Press Release
September 7, 2018

Koko: Rice tarrification bill long-term solution to rice woes

As inflation for the month of August hit a nine-year high of 6.4%, Senate Trade and Commerce Committee Chairperson Aquilino "Koko" Pimentel III on Thursday said the rice tarrification bill pending in the Senate was a "long-term solution" to the rice supply problems that have contributed to rising inflation rates.

On Wednesday, BSP Governor Nestor Espenilla Jr. identified rice as one of the culprits behind inflation, explaining that the "confluence of cost-push factors continue to drive consumer price inflation in August beyond the acceptable target range. Much of it has to do with food supply shocks. Rice in particular. These warrant more decisive non-monetary measures to fully address."

Pimentel said that replacing the quantitative restrictions on rice importation with tariffs and allowing the private sector to import rice would prevent the rice supply fluctuations the country currently suffers because of missteps by the government-run National Food Authority (NFA) and manipulation by rice traders and smugglers who take advantage of supply issues to influence rice prices.

"Right now we depend on the judgment of several government officials who are tasked to determine how much rice we should import, and when we should import it," said Pimentel, referring to the NFA Council, which is composed of the NFA Administrator and representatives from government agencies and institutions like the National Economic Development Authority, the BSP, and the Office of the President.

"The mandate appears simple enough, but so many factors prevent them from fulfilling their mandate properly. When they have disagreements and cannot get along, crucial policy decisions are delayed, and when this happens, it is consumers who literally pay the price--who literally pay higher prices for an important food staple like rice," lamented the legislator from Mindanao.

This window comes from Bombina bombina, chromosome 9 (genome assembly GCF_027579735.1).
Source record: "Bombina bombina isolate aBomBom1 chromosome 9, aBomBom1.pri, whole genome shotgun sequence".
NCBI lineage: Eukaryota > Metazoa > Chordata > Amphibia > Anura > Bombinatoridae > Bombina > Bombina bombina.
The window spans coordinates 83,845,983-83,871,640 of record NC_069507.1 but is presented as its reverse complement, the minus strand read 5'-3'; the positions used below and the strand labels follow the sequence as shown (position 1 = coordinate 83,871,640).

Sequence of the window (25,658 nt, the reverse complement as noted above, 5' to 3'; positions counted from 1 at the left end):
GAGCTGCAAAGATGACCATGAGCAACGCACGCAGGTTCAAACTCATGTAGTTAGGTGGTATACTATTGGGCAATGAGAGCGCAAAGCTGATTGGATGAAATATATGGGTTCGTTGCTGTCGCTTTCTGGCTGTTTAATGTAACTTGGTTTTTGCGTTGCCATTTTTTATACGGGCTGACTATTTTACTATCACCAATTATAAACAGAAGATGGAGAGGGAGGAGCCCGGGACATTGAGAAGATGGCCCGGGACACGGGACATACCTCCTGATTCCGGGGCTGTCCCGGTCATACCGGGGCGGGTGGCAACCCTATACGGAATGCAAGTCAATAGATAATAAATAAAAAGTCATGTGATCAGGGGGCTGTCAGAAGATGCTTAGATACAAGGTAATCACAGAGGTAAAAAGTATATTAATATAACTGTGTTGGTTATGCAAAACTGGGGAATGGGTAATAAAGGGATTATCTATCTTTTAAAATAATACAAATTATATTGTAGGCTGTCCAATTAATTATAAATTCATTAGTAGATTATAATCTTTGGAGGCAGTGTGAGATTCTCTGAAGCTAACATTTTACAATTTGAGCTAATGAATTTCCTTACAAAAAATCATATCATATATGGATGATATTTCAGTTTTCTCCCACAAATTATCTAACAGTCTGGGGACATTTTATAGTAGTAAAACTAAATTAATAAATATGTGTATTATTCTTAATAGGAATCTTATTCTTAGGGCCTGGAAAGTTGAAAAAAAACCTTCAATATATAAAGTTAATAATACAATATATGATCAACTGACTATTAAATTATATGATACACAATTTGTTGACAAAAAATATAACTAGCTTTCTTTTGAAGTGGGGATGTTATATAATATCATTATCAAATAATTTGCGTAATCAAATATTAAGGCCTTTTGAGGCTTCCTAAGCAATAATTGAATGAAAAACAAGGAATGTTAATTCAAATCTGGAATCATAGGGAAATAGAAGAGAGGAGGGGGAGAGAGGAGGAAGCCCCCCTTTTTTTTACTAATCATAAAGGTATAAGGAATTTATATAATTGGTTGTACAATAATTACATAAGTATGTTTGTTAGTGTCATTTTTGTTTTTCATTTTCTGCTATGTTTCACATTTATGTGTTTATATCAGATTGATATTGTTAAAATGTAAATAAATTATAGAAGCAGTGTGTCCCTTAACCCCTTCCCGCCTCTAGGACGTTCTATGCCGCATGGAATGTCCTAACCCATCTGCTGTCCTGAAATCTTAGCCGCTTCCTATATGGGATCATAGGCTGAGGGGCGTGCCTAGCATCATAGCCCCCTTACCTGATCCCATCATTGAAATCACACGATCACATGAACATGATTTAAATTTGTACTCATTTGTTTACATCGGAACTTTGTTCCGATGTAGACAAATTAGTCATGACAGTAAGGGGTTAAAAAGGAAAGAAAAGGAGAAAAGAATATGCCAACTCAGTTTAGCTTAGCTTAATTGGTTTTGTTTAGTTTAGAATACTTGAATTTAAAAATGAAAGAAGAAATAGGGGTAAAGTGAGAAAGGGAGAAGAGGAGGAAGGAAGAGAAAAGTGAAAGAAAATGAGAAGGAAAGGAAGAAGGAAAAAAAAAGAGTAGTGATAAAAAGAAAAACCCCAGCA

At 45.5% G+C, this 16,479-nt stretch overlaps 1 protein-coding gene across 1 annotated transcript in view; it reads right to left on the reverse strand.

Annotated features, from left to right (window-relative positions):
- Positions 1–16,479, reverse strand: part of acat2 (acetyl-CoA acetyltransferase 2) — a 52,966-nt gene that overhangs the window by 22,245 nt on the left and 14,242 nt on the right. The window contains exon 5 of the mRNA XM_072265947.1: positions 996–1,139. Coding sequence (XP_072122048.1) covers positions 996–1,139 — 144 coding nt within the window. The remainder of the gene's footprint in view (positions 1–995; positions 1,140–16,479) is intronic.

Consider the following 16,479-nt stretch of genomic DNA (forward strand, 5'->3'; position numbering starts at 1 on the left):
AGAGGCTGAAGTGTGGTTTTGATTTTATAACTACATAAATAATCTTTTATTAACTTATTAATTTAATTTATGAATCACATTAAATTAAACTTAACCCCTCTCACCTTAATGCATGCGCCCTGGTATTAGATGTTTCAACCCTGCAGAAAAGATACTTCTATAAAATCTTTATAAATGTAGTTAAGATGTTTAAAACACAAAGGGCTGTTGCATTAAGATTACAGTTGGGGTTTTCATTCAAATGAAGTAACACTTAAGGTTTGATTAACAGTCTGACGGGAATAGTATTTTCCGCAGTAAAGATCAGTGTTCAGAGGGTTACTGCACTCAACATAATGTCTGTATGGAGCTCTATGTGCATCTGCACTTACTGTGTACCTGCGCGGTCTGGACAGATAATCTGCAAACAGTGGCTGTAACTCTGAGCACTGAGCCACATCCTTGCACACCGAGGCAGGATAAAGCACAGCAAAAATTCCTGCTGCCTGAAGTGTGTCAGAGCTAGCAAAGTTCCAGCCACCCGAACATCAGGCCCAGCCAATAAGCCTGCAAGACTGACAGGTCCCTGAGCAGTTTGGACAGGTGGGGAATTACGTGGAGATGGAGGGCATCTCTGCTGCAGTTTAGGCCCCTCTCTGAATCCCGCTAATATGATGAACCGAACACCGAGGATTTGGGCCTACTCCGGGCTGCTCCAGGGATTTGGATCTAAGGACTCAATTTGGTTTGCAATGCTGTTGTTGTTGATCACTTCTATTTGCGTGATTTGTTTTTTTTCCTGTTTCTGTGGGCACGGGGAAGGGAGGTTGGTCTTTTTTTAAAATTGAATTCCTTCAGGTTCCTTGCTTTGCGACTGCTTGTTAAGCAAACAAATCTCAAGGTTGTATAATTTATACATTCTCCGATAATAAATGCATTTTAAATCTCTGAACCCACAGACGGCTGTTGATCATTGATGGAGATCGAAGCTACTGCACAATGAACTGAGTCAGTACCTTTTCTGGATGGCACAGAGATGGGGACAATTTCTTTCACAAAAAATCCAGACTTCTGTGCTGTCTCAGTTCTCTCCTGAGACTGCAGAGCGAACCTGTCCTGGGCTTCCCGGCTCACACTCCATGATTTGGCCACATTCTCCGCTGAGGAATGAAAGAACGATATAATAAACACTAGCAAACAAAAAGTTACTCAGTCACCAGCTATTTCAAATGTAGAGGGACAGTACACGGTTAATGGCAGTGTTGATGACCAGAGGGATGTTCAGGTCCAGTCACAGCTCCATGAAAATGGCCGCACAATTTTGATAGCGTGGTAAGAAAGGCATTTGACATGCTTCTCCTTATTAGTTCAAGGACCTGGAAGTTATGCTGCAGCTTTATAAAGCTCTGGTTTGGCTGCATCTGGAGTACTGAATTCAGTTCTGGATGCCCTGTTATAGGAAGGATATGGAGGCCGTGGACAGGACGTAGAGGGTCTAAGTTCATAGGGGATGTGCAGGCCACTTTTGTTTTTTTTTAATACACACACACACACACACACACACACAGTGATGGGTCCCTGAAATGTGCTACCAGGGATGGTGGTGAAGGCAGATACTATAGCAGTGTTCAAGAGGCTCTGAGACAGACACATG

Pimentel said the belated action of the NFA Council to import rice to supply rice to areas with rice shortages in Mindanao and its failure to increase the buying price of palay are examples of "policy paralysis" that have rendered the body ineffective.

"With the private sector involved in rice importation, businessmen will bring in rice when the market requires it, and will not when there is an abundant supply in the market; they will try to find the best prices so they can sell their product at competitive rates while ensuring profits for themselves," explained Pimentel.

"At the same time, the tariffs collected from importing rice will go directly to our farmers so we can help them produce rice efficiently and cheaply, thereby improving their capacity to compete and be profitable. This is a win-win measure for both farmer and consumer."

In his State of the Nation Address last July, President Rodrigo Duterte said rice tariffication was among the long-term solutions that the government is working on to lower inflation, to provide farmers with additional resources, and to reduce rice prices by up to 7 pesos a kilo.

In his speech, the President said that the country needs "to switch from the current quota system in importing rice to a tariff system where rice can be imported more freely. I ask Congress to prioritize this crucial reform, which I have certified as urgent today."

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